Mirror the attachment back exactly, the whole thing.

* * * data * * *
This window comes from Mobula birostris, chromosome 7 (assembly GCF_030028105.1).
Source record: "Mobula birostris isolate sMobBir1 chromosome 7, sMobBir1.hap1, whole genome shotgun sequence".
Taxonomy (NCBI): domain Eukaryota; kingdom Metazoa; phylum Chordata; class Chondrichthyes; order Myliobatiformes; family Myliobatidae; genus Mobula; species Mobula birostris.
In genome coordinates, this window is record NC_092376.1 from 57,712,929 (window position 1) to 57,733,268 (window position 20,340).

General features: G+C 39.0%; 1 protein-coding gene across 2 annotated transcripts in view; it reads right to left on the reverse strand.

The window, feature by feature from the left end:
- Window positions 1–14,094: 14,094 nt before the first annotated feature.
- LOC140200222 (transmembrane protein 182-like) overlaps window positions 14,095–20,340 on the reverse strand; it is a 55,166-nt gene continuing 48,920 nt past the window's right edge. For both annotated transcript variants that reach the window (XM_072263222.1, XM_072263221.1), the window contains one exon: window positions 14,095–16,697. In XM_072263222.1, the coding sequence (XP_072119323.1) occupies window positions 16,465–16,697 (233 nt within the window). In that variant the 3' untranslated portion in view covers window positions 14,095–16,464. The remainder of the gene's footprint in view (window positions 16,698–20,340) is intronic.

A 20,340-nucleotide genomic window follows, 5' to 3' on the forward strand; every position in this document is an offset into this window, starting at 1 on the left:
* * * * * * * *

This window comes from Mobula birostris, chromosome 7 (assembly GCF_030028105.1).
Source record: "Mobula birostris isolate sMobBir1 chromosome 7, sMobBir1.hap1, whole genome shotgun sequence".
Taxonomy (NCBI): domain Eukaryota; kingdom Metazoa; phylum Chordata; class Chondrichthyes; order Myliobatiformes; family Myliobatidae; genus Mobula; species Mobula birostris.
In genome coordinates, this window is record NC_092376.1 from 57,712,929 (window position 1) to 57,733,268 (window position 20,340).

General features: G+C 39.0%; 1 protein-coding gene across 2 annotated transcripts in view; it reads right to left on the reverse strand.

The window, feature by feature from the left end:
- Window positions 1–14,094: 14,094 nt before the first annotated feature.
- LOC140200222 (transmembrane protein 182-like) overlaps window positions 14,095–20,340 on the reverse strand; it is a 55,166-nt gene continuing 48,920 nt past the window's right edge. For both annotated transcript variants that reach the window (XM_072263222.1, XM_072263221.1), the window contains one exon: window positions 14,095–16,697. In XM_072263222.1, the coding sequence (XP_072119323.1) occupies window positions 16,465–16,697 (233 nt within the window). In that variant the 3' untranslated portion in view covers window positions 14,095–16,464. The remainder of the gene's footprint in view (window positions 16,698–20,340) is intronic.

A 20,340-nucleotide genomic window follows, 5' to 3' on the forward strand; every position in this document is an offset into this window, starting at 1 on the left: